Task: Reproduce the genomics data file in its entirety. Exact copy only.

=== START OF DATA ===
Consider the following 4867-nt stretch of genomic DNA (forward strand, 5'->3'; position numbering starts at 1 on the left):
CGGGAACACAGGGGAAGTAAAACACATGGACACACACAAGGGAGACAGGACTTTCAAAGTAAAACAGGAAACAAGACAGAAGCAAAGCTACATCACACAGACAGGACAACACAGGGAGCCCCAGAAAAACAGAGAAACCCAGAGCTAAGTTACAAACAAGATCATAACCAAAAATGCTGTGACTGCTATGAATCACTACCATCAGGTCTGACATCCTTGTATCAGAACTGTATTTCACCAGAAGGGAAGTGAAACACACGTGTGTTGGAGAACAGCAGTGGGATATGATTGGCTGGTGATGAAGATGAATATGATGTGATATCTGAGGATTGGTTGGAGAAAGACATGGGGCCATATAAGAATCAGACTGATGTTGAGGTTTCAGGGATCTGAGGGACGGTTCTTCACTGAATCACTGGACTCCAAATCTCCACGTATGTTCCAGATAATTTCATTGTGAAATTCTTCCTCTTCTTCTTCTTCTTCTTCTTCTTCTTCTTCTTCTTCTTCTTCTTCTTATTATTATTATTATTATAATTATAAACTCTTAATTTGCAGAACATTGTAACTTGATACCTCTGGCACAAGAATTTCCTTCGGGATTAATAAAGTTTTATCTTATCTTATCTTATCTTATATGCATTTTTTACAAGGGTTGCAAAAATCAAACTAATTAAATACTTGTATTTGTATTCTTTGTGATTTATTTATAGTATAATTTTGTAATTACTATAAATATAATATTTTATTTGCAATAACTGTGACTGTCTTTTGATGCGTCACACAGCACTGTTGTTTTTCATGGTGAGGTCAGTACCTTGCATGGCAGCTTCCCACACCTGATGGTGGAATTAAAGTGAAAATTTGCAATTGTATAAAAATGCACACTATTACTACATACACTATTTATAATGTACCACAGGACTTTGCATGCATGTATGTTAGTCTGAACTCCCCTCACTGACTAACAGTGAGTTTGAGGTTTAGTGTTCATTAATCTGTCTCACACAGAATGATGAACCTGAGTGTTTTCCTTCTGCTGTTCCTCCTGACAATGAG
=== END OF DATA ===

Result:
Consider the following 4867-nt stretch of genomic DNA (forward strand, 5'->3'; position numbering starts at 1 on the left):
CGGGAACACAGGGGAAGTAAAACACATGGACACACACAAGGGAGACAGGACTTTCAAAGTAAAACAGGAAACAAGACAGAAGCAAAGCTACATCACACAGACAGGACAACACAGGGAGCCCCAGAAAAACAGAGAAACCCAGAGCTAAGTTACAAACAAGATCATAACCAAAAATGCTGTGACTGCTATGAATCACTACCATCAGGTCTGACATCCTTGTATCAGAACTGTATTTCACCAGAAGGGAAGTGAAACACACGTGTGTTGGAGAACAGCAGTGGGATATGATTGGCTGGTGATGAAGATGAATATGATGTGATATCTGAGGATTGGTTGGAGAAAGACATGGGGCCATATAAGAATCAGACTGATGTTGAGGTTTCAGGGATCTGAGGGACGGTTCTTCACTGAATCACTGGACTCCAAATCTCCACGTATGTTCCAGATAATTTCATTGTGAAATTCTTCCTCTTCTTCTTCTTCTTCTTCTTCTTCTTCTTCTTCTTCTTCTTCTTCTTATTATTATTATTATTATAATTATAAACTCTTAATTTGCAGAACATTGTAACTTGATACCTCTGGCACAAGAATTTCCTTCGGGATTAATAAAGTTTTATCTTATCTTATCTTATCTTATATGCATTTTTTACAAGGGTTGCAAAAATCAAACTAATTAAATACTTGTATTTGTATTCTTTGTGATTTATTTATAGTATAATTTTGTAATTACTATAAATATAATATTTTATTTGCAATAACTGTGACTGTCTTTTGATGCGTCACACAGCACTGTTGTTTTTCATGGTGAGGTCAGTACCTTGCATGGCAGCTTCCCACACCTGATGGTGGAATTAAAGTGAAAATTTGCAATTGTATAAAAATGCACACTATTACTACATACACTATTTATAATGTACCACAGGACTTTGCATGCATGTATGTTAGTCTGAACTCCCCTCACTGACTAACAGTGAGTTTGAGGTTTAGTGTTCATTAATCTGTCTCACACAGAATGATGAACCTGAGTGTTTTCCTTCTGCTGTTCCTCCTGACAATGAG